The key point is that when there is a principle of superposition, absorbing something is just like a source of negative that same thing, so more absorption can also be viewed as more negative emission. Negative something can actually be a thing in and of itself-- it has a positive magnitude even though it has a negative amplitude. So more negative something is not the same as less of that thing-- it might end up giving more, as with that third filter. The amplitude that survives all three filters can be traced to the effort of the third filter to cancel part of the antiwave of the second filter-- an effort that would not exist had there been no second filter.

Last edited: Dec 3, 2011
4. Dec 3, 2011

### DaveC426913

I'm afraid I do not follow this explanation.

1] I'd like a second opinion on whether this anti-wave is a valid way of looking at polarization.

2] Assuming it is, I don't follow the aspect of interference. Seems to me, interference only works if your lenses are calibrated with the wavelength of light, otherwise the phases of each are not going to cancel out.

5. Dec 3, 2011

### Ken G

That doesn't require a second opinion, it's a completely straightforward aspect of the superposition principle. 1-1 = 0 (absorption) is the same thing as 1 + (-1)=0 (what I mean by an "anti-wave").
There aren't any lenses, there are polarizing filters. The action of the filter is automatically tuned to the frequency of the light wave, there is no need to do anything to it (vibrations in the filter are stimulated by the light wave). If polarization is tricky, imagine a taut rope with small-amplitude transverse waves on it. Replace the polarizers with blocks of wood with a narrow slit cut in it, which the rope passes through. The alignment of the slit is analogous to the polarizer (a slit would reflect rather than absorb, but the net result is similar), and two perpendicular slits will block all transverse waves on a rope-- but inserting a third slit will allow some transmittance.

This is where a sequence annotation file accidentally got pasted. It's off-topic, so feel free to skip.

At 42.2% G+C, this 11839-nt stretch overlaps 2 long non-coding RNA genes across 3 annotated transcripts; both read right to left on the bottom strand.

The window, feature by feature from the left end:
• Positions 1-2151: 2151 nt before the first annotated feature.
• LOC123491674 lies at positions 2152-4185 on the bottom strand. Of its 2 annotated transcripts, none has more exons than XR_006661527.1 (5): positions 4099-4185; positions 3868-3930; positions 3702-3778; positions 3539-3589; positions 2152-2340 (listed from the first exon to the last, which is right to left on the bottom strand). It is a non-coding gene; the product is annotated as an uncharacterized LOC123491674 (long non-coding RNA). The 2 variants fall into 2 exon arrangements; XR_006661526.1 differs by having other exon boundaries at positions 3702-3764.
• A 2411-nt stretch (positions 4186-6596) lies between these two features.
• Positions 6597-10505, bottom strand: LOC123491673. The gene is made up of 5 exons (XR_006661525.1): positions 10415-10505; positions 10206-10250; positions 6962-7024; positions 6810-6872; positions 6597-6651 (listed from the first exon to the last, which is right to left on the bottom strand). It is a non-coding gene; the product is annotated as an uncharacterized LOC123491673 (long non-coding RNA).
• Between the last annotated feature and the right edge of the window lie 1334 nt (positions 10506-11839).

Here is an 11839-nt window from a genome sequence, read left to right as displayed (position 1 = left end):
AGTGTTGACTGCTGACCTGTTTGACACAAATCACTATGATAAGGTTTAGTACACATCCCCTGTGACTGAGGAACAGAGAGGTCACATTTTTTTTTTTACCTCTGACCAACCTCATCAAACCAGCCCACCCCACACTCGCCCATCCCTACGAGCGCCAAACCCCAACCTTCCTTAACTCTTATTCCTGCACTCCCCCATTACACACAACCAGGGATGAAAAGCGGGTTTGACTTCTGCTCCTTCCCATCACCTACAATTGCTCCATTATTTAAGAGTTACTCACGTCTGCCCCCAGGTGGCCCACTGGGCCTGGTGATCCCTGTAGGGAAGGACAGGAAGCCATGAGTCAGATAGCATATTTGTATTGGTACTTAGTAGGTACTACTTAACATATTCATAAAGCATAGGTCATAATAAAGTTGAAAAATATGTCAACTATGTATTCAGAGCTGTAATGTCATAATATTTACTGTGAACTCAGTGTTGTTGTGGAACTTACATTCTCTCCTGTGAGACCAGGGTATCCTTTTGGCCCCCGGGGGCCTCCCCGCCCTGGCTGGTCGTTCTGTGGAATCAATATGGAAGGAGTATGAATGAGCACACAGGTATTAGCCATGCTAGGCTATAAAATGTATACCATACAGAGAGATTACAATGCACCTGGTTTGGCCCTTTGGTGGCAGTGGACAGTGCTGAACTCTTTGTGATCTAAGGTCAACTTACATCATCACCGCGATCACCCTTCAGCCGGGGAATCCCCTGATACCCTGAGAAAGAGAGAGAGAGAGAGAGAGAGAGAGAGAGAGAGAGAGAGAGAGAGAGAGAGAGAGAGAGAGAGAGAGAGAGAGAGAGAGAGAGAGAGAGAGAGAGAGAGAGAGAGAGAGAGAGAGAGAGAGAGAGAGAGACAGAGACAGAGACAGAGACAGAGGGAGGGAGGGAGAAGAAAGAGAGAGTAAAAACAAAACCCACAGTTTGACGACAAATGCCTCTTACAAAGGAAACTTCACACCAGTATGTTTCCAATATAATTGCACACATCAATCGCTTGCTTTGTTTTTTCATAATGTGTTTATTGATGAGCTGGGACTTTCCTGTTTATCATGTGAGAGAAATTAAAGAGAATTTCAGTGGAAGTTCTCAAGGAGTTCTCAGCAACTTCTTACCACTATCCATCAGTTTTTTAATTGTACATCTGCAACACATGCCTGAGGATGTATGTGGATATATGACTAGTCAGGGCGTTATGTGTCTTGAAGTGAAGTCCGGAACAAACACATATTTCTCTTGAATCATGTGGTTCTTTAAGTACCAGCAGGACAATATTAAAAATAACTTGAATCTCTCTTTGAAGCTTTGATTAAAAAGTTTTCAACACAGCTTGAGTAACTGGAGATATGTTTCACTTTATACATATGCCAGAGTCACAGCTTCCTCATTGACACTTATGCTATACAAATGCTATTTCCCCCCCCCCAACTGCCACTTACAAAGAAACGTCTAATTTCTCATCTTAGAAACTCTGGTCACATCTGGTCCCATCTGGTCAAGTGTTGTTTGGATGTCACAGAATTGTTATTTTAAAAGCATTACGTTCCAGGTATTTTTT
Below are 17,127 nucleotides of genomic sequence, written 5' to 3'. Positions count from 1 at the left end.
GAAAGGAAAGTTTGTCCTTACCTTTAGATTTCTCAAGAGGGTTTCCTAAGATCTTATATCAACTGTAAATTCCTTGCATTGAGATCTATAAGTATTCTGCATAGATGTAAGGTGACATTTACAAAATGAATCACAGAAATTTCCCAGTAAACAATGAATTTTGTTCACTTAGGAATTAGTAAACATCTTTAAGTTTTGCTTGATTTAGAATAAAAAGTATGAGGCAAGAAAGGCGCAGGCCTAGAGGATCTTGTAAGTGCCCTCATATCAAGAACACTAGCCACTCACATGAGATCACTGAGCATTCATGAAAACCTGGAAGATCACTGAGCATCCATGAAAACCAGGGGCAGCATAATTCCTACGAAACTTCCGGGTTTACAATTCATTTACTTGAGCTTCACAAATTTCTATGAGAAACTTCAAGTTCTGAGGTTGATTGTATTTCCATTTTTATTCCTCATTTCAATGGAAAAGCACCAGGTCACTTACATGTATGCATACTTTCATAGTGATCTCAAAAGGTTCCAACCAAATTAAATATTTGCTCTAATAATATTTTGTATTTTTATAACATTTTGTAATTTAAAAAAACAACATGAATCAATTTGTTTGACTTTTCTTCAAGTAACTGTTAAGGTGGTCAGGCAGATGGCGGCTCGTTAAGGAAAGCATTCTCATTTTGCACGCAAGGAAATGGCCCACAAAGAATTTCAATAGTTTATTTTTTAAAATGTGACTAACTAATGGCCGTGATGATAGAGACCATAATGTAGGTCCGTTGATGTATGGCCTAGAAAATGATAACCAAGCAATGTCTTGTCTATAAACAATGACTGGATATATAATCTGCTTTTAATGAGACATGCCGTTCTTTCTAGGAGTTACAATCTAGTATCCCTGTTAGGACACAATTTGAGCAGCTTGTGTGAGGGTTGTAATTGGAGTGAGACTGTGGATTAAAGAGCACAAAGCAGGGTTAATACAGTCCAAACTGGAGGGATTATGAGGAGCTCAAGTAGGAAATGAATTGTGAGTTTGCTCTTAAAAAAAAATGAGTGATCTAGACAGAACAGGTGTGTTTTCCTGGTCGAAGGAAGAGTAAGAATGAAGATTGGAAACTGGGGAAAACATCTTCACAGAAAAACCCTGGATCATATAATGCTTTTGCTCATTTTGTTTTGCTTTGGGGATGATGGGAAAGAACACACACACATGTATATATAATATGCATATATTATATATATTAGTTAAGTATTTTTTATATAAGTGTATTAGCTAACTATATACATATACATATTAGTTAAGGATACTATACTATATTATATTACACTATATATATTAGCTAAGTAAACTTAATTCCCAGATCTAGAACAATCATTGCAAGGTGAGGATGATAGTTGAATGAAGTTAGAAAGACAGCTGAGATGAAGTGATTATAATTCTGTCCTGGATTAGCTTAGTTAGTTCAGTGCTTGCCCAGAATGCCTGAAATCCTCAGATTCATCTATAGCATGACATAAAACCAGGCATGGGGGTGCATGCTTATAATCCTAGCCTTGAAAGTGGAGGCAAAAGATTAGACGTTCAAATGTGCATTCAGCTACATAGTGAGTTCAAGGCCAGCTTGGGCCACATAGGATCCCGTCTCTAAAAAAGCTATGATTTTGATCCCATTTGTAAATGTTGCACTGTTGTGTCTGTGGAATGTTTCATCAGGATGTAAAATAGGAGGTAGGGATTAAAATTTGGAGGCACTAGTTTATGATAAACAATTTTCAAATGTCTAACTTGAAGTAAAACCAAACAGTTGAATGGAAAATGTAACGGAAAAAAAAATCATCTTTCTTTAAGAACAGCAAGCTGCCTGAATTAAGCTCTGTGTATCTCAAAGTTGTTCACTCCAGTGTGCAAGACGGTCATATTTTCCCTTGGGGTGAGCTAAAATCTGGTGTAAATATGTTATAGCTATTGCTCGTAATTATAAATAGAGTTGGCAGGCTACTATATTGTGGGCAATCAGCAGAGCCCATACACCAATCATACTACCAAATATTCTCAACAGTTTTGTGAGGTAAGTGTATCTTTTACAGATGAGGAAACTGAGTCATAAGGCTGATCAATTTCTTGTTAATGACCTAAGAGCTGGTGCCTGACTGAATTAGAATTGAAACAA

The system is linear, obeys a superposition principle, and can be analyzed by imagining that each slit acts as a wave source-- where the waves it produces can be negative whatever is incident. Then the action of the last slit can be conceived of as canceling the anti-waves from the previous slits too-- not just the original wave excitation. Thus, one can quite correctly state that the effect of interposing an intermediate filter is to alter the cancellation induced by the last filter, such that the last filter cancels not only a part of the original wave, but also the antiwaves (substitute "cancelling waves" or "destructively interfering waves" if you prefer) that are present to cancel the original wave! This will result in uncancelling parts of the original wave, which is just why it introduces transmittance.

Last edited: Dec 3, 2011
6. Dec 3, 2011

### DaveC426913

Sorry. I was doing this is a photo lab. Lenses. Filters. I meant filter.

Is superposition not a QM behavior?

7. Dec 3, 2011

### Ken G

No, it holds in any linear theory. Quantum mechanics has a more ontological flavor of superposition though-- as if somethng we thought had to be A or B could be a superposition of both. Music is an excellent example of a classical superposition.